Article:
tulle


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tulle

 (to͞ol)
n.
A fine, often starched net of silk, rayon, or nylon, used especially for veils, tutus, or gowns.

[French, after Tulle, a city of south-central France.]

tulle

(tjuːl)
n
(Textiles) a fine net fabric of silk, rayon, etc, used for evening dresses, as a trimming for hats, etc
[C19: from French, from Tulle, city in S central France, where it was first manufactured]

tulle

(tul; Fr. tül)

n.
a thin, fine, machine-made net of acetate, nylon, rayon, or silk.
[1810–20; < French, after Tulle, city in S central France]
ThesaurusAntonymsRelated WordsSynonymsLegend:
Noun1.tulle - a fine (often starched) net used for veils or tutus or gownstulle - a fine (often starched) net used for veils or tutus or gowns
meshwork, meshing, network, mesh, net - an open fabric of string or rope or wire woven together at regular intervals
Translations

tulle

[tjuːl] Ntul m

tulle

[ˈtjuːl] ntulle m

tulle

nTüll m

tulle

[tjuːl] ntulle m
References in classic literature ?
Tarlatan and tulle were cheap at Nice, so she enveloped herself in them on such occasions, and following the sensible English fashion of simple dress for young girls, got up charming little toilettes with fresh flowers, a few trinkets, and all manner of dainty devices, which were both inexpensive and effective.
I study as well as play, and as for this"--with a little gesture toward her dress--"why, tulle is cheap, posies to be had for nothing, and I am used to making the most of my poor little things.
She had been properly dressed for the occasion in black tulle and black silk tights.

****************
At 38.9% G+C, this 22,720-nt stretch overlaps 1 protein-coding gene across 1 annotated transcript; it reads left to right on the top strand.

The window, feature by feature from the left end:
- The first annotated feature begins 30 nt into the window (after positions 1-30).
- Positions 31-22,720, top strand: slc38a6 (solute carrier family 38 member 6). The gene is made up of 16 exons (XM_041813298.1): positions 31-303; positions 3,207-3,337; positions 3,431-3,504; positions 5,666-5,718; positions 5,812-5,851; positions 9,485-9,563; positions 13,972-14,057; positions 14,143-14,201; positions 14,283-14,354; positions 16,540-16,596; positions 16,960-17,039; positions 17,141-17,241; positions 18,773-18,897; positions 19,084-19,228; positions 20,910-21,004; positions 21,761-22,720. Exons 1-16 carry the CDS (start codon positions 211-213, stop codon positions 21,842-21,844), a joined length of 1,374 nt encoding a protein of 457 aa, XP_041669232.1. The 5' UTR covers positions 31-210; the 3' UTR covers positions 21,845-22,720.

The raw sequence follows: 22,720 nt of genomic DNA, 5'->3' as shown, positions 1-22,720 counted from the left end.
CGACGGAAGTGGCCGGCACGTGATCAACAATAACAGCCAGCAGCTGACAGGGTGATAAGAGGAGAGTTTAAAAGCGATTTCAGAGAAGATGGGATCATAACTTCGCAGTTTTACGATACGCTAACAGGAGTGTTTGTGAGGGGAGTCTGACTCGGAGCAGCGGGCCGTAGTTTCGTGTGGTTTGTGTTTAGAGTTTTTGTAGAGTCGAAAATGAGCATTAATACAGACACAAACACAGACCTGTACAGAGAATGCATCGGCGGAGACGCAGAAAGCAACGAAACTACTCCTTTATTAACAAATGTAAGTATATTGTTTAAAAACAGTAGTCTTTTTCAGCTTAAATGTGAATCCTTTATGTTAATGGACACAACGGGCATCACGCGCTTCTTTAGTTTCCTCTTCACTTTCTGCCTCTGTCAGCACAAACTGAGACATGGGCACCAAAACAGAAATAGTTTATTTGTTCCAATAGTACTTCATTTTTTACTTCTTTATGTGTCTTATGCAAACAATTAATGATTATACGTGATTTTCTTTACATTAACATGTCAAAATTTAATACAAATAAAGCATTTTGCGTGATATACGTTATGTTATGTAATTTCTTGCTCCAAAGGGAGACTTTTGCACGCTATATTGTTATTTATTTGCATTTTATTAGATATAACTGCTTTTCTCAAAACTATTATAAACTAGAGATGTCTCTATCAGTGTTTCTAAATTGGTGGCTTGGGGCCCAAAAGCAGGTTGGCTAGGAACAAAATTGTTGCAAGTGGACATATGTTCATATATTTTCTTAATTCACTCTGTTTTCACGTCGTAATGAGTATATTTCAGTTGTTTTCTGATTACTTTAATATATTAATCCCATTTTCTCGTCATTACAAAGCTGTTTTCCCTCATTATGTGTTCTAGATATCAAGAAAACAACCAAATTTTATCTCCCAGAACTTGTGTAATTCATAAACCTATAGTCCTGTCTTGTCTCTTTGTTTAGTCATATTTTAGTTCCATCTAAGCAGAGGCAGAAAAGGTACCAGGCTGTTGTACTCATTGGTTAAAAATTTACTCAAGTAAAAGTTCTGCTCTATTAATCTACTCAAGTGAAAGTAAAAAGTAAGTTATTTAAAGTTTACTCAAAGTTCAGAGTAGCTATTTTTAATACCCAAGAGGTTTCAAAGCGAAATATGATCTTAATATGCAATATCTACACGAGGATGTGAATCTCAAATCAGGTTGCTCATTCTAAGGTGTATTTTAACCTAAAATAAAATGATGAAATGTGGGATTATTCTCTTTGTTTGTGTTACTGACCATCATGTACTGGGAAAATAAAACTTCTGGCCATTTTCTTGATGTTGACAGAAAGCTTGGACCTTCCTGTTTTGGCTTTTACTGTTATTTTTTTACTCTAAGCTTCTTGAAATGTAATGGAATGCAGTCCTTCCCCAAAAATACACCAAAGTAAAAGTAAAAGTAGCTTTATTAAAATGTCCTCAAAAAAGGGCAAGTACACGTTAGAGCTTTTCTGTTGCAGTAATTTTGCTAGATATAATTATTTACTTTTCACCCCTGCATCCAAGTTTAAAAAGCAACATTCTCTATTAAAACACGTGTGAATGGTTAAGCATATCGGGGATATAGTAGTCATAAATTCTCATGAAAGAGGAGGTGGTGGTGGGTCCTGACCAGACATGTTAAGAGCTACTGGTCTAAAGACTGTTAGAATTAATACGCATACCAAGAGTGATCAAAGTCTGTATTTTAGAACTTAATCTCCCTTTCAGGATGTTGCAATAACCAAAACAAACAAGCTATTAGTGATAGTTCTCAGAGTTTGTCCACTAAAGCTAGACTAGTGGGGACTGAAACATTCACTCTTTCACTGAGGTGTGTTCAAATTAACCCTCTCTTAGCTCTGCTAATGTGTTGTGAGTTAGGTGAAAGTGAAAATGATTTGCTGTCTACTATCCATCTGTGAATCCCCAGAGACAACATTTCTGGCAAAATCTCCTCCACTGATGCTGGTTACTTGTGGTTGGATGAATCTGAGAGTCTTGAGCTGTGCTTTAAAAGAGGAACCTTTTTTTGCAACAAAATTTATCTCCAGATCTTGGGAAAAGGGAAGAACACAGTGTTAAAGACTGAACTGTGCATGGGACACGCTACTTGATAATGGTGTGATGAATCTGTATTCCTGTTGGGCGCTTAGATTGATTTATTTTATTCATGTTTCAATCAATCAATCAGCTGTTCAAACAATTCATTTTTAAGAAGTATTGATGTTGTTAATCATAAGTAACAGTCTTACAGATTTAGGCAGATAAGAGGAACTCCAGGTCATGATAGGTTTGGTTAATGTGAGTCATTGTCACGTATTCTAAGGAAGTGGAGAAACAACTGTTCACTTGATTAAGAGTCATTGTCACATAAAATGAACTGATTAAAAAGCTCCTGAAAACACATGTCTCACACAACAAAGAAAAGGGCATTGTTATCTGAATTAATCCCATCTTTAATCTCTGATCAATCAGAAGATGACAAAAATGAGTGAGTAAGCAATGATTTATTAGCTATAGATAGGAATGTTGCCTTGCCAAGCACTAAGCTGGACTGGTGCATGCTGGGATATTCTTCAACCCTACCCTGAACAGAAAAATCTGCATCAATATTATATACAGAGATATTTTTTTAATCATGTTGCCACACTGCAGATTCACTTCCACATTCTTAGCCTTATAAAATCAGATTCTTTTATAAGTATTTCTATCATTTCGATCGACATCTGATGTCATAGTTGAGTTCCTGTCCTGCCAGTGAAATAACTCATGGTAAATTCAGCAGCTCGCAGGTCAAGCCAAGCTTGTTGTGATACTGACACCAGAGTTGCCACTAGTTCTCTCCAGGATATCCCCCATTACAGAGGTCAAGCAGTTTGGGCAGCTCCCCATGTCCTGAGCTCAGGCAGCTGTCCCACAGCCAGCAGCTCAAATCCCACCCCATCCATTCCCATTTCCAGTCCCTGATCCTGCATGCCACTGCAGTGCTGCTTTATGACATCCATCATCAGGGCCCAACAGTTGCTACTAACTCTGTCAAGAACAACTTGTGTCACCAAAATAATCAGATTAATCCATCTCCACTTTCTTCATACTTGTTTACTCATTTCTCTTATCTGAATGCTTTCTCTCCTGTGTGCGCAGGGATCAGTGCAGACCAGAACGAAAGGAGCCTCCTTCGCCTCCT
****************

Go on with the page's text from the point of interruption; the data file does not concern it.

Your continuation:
We will accompany them only to a little village in Limousin, lying between Tulle and Angouleme -- a little village called Roche-l'Abeille.
Well," said Valentin, "I hope for you with all my heart that she is not clothed in green tulle and that her feet are not too much out of focus.
thrilled out above the silent house (the boxes always stopped talking during the Daisy Song) a warm pink mounted to the girl's cheek, mantled her brow to the roots of her fair braids, and suffused the young slope of her breast to the line where it met a modest tulle tucker fastened with a single gardenia.
is fading from her lips; the starlight is on the tulle and lace and roses of her pretty evening dress, with its festooned skirts and obsolete flounces; and I am watching her, ay, and worshipping her, though I do not know it yet.
What with all the diamonds and white satin and tulle and lace and roses and orange blossoms, prim little Jane was almost lost to sight.
Although her dress, her coiffure, and all the preparations for the ball had cost Kitty great trouble and consideration, at this moment she walked into the ballroom in her elaborate tulle dress over a pink slip as easily and simply as though all the rosettes and lace, all the minute details of her attire, had not cost her or her family a moment's attention, as though she had been born in that tulle and lace, with her hair done up high on her head, and a rose and two leaves on the top of it.
She had scarcely entered the ballroom and reached the throng of ladies, all tulle, ribbons, lace, and flowers, waiting to be asked to dance--Kitty was never one of that throng--when she was asked for a waltz, and asked by the best partner, the first star in the hierarchy of the ballroom, a renowned director of dances, a married man, handsome and well-built, Yegorushka Korsunsky.
And Korsunsky began waltzing with measured steps straight towards the group in the left corner, continually saying, "Pardon, mesdames, pardon, pardon, mesdames"; and steering his course through the sea of lace, tulle, and ribbon, and not disarranging a feather, he turned his partner sharply round, so that her slim ankles, in light transparent stockings, were exposed to view, and her train floated out in fan shape and covered Krivin's knees.